Some of the runes are from a plantation built between 1815 and 1819.  They represent nine slave quarters, a two-story plantation house, a ventilated cotton barn, and other outbuildings.  There are signs of recent work to shore up some of the buildings, but most of them are slowly falling apart.   Rain etches away the tabby blocks and chimneys and walls fall down.
Tabby is made from equal parts of shell, lime (made from burned salt-free shell), and sand.  It is estimated that about 37,000 cubic feet of shell was used to construct the buildings, and that some of the shell came from the local pre-historic shell rings on the island.  The 
shell, lime and sand is mixed with water and then poured into forms.  The resulting walls are very strong and durable.
There are two intact buildings at Chocolate.  A Sears Home that was assembled on-site sometime between 1929and 1940.  And a large two story tabby barn with stalls and a two-level loft which Thomas Spalding had built in 1837, and Howard Coffin had restored in 1927.   The barn's open windows look out onto the expansive marsh on one side and the quietly decaying tabby ruins on the other side.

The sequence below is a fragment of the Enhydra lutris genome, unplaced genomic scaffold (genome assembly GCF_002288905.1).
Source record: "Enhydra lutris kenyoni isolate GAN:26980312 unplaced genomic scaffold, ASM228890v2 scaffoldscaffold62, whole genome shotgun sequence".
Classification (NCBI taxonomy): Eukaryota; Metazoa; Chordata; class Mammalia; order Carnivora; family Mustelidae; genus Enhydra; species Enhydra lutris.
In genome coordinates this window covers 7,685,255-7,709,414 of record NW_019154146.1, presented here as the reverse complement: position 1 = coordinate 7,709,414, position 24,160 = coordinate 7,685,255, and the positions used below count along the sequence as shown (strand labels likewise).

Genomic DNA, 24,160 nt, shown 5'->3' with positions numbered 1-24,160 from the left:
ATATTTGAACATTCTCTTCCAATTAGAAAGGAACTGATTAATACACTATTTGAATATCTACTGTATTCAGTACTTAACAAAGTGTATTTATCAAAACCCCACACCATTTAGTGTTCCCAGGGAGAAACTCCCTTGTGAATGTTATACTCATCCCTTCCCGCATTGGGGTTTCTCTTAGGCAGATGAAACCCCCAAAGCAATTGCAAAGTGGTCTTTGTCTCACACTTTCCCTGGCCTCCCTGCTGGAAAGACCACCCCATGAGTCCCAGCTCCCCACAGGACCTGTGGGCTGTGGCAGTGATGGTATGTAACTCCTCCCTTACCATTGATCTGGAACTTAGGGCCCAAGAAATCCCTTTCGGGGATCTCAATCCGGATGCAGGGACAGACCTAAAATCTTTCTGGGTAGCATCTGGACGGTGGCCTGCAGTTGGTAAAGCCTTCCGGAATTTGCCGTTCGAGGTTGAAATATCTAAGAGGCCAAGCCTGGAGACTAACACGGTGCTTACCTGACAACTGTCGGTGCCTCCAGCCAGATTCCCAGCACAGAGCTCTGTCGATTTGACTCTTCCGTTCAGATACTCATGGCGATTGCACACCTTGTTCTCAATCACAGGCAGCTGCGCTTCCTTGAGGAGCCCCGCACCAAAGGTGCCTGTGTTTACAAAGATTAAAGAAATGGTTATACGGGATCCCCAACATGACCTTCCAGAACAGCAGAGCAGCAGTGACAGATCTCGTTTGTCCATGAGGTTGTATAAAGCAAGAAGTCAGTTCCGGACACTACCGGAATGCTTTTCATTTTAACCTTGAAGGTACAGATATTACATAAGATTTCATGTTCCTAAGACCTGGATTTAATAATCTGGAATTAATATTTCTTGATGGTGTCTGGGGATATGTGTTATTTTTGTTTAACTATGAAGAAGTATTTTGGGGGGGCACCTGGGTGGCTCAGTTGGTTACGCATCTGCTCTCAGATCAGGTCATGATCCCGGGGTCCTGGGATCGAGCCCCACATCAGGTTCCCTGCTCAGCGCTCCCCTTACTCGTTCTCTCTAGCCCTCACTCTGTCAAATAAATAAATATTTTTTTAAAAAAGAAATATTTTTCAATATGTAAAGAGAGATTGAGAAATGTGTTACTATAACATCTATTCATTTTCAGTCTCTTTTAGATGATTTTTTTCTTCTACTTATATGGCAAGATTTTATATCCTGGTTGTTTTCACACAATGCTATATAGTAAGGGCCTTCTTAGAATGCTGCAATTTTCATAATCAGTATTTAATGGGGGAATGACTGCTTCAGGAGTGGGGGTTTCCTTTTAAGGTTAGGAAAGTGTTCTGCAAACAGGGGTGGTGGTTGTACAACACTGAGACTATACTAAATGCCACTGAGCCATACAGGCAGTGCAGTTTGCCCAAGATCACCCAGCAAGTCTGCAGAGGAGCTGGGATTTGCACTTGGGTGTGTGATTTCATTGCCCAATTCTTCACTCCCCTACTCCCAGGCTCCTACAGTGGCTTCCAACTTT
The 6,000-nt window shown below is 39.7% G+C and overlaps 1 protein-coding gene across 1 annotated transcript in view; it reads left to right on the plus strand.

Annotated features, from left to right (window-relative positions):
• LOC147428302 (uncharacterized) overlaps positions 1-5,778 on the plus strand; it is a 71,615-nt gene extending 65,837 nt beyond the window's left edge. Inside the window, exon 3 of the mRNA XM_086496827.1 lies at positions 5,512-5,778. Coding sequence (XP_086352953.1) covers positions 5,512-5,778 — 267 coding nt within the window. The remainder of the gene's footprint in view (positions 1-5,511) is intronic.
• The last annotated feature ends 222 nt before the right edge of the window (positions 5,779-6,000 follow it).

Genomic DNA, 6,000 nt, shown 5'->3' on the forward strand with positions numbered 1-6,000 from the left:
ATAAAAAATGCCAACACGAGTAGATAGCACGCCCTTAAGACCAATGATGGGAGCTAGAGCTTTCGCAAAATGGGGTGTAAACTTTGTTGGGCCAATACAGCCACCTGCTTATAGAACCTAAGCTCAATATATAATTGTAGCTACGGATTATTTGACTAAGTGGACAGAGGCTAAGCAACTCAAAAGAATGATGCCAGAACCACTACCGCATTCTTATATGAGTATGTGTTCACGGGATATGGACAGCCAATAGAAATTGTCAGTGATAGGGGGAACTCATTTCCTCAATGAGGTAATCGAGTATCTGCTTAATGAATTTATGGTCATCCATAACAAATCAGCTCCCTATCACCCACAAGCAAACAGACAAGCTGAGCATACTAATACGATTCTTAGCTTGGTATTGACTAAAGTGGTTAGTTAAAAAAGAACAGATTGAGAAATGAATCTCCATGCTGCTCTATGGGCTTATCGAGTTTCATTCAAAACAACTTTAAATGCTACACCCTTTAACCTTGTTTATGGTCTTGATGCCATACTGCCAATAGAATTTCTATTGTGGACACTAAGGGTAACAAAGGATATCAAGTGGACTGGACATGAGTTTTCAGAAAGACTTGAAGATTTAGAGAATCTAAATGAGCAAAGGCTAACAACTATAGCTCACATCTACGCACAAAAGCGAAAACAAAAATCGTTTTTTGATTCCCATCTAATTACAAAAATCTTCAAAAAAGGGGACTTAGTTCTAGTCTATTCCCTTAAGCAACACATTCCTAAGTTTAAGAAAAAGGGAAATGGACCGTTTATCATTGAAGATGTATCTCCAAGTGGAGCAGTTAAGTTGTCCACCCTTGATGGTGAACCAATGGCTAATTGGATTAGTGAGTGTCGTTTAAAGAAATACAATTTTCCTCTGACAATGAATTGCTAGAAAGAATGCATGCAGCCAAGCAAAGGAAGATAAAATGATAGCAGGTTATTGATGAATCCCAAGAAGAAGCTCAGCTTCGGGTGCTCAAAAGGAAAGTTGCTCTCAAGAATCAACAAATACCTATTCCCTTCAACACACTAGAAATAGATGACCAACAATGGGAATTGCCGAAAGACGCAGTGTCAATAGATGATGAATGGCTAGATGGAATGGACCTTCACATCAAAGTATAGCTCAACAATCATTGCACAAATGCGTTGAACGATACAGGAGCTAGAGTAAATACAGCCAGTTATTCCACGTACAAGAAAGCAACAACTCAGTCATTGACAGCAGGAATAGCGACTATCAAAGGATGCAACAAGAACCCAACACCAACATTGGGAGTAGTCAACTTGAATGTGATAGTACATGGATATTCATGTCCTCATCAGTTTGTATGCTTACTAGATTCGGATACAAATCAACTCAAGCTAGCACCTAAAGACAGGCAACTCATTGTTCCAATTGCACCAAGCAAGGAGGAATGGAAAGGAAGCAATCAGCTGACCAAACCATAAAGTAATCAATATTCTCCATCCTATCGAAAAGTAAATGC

On the western side of the island past Chocolate is a mostly intact, 15 foot high, 200 feet in diameter shell ring.  It was one of three rings, the other two having been used to create tabby for the Chocolate buildings.  The ring contains oyster, clam and snail shells.  It also contains some animal and fish bones, and pottery shards.  The pre-historic ring is a reminder of early human habitation on the island (2,000 and 5,000 B. C. ).

Monday, June 25, 2012

Sapelo Island Marine Institute

Reynolds also replaced the nearby farm buildings with a quadrangle of much more glamorous buildings: Coach houses, dairy house and barns, and a theater.  This whole assemblage of buildings now houses the UGA Marine Institute.